they do not think that the position should have full access to the environment. It is an "architecture" position and not a "sysadmin" position is how they explained it to me.
That seems reasonable for a moderately sized company with the infrastructure you describe. Your analogy of drawing a map without being able to visit the area is a very good indicator of the miscommunication occurring here - you need to be able to see all the infrastructure, but you're asking for full access. To use an imperfect car analogy (this is Slashdot after all), you need to be able to lift the hood and see the engine. That's reasonable. You're asking for full access to change all parts of the car. That's overkill, actually implementing changes is outside the scope of your responsibilities.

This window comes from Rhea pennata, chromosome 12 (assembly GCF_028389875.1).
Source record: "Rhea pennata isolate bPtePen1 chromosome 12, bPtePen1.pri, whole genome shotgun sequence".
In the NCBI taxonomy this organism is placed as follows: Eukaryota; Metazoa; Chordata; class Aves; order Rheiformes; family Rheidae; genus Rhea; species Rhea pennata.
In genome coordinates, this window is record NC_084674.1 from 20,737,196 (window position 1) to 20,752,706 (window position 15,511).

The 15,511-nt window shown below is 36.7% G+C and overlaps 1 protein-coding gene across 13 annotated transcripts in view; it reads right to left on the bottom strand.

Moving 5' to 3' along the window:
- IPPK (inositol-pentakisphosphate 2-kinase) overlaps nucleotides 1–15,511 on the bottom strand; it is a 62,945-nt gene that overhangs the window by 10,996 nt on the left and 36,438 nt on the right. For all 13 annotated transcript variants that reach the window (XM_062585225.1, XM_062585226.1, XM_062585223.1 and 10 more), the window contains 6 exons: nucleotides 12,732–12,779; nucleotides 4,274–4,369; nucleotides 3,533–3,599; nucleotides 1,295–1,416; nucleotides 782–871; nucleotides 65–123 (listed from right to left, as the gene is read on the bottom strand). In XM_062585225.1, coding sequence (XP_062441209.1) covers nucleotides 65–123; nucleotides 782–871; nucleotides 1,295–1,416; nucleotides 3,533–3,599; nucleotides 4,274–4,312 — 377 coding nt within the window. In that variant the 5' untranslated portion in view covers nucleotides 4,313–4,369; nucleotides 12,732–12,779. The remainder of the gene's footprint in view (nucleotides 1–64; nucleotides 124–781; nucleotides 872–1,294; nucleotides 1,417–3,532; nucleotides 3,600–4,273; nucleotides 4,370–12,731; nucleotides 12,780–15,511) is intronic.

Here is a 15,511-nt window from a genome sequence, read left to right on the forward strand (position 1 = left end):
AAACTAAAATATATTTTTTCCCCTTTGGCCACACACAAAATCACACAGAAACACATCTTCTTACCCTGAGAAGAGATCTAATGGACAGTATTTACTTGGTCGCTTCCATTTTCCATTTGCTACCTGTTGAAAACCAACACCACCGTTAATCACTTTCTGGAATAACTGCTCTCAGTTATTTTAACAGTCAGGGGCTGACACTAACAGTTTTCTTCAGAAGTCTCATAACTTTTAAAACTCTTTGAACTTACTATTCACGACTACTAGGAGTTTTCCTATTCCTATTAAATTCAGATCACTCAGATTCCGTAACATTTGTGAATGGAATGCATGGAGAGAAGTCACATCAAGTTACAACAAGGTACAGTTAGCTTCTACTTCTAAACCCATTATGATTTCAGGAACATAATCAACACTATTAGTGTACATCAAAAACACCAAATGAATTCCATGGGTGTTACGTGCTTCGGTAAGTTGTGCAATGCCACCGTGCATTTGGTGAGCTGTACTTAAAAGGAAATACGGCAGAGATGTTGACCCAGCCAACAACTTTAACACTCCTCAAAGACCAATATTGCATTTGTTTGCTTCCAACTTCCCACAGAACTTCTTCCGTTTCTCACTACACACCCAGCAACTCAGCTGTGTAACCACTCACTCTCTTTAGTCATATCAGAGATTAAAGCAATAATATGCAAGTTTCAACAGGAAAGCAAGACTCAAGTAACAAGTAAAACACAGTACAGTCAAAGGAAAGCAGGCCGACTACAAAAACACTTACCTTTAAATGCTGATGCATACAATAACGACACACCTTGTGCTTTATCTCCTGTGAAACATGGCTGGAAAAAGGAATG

A requirement of any senior role is the ability to delegate responsibilities and trust the input from your team and other managers. I suggest that as an architect you should be asking the IT core team for the network maps, system configuration lists, etc that you need as inputs for your design decisions. You can then respond with changes that are needed to their systems. In your new role you would have the authority that your changes are requirements not suggestions. However the responsibility to make those changes still rests with the IT core team - you don't need and should not have access to make those changes yourself.
I like to think of architect roles as consultants with authority. You give them the best documentation you have, and maybe read access to the systems. They come back with recommendations for changes, while architects have the authority to state them as requirements instead of just recommendations. But just like you wouldn't give an external consultant full admin to your systems (eg: domain controllers or databases), you wouldn't give it to an architect.